Agatha’s Mystery:  Did you know that…Agatha Christie once mysteriously disappeared from her home?  Agatha’s first husband, who was unfaithful, asked for a divorce to be with his mistress.  Agatha, already well-known, left a note to her staff stating she was headed to Yorkshire.  Her car was later discovered perilously hanging above a chalk quarry.  It contained personal documents and her clothes.  Christie’s disappearance lead to a massive man-hunt.  About 10 days later, she was recognized at the Swan Hydropathic Hotel, currently called as the Old Swan Hotel, in Yorkshire.  Christie registered at the hotel oddly enough under the surname of her husband’s mistress.  Public reaction to her disappearance was harmful to her image.  Many believed Agatha desired to frame her cheating husband for murder.  This sent shockwaves through media and social channels.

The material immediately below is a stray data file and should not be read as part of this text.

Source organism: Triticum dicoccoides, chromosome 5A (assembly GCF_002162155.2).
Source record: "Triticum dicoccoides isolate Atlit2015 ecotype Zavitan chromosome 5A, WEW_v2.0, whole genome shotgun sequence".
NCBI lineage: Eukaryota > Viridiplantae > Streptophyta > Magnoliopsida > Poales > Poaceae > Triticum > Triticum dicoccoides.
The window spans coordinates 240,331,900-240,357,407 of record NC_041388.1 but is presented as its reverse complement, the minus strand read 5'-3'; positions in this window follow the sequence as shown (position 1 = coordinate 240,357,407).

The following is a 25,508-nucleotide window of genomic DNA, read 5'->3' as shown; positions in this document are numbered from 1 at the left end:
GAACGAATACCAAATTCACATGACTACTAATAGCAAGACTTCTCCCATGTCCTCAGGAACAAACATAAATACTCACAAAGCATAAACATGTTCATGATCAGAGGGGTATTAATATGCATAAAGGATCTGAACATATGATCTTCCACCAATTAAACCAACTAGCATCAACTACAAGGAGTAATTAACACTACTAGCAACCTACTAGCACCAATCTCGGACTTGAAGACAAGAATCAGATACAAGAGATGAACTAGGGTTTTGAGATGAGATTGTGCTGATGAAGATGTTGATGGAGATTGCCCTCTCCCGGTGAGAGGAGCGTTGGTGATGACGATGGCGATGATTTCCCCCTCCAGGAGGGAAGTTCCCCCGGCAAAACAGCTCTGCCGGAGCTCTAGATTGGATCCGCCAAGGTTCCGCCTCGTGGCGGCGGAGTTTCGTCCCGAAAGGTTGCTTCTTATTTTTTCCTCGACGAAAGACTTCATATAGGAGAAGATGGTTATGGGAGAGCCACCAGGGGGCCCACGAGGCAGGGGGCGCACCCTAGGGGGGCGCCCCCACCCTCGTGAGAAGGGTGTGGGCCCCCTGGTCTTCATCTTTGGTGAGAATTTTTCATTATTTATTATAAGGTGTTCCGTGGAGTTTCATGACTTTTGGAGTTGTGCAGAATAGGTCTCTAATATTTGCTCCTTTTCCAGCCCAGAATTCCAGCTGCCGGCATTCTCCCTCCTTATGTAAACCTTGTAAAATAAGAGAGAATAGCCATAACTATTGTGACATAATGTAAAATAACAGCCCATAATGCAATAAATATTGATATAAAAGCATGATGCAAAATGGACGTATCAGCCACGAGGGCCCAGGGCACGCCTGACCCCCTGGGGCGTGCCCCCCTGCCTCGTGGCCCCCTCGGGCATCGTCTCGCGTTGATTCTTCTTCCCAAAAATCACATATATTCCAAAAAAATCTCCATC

Agatha’s Breakdown:  Modern day analyses demonstrates she suffered from depression due to work pressures and being deeply saddened over her mother’s recent death.  The demise of her marriage was the last straw which likely caused her to have a nervous breakdown.

Travel Connections:  Agatha Christie would observe and study strangers and later use their physical appearance and mannerisms to develop characters.  She frequently used familiar settings in her stories.  Her novel, And Then There Were None, was set in and around Torquay, the stunning seaside town in Devon, England where she was raised.  Her 1934 novel, Murder on the Orient Express, was written in the Pera Palace Hotel in Istanbul, Turkey.  The hotel maintains Christie’s room as a memorial to the author.  Additionally, the places in England where she lived, Chelsea and later Sheffield Terrace, honor her heritage with blue plaques.

Hometown Pride: The Torquay Museum proudly shares the eventful life of the town’s most famous authors.  Visitors may explore her personal effects and notes, and witness her first editions novels.  See documents related to her books and plays, and learn how her writing applies to film and television.  Step inside Poirot’s reconstructed study and lounge inside the Agatha Christie Gallery.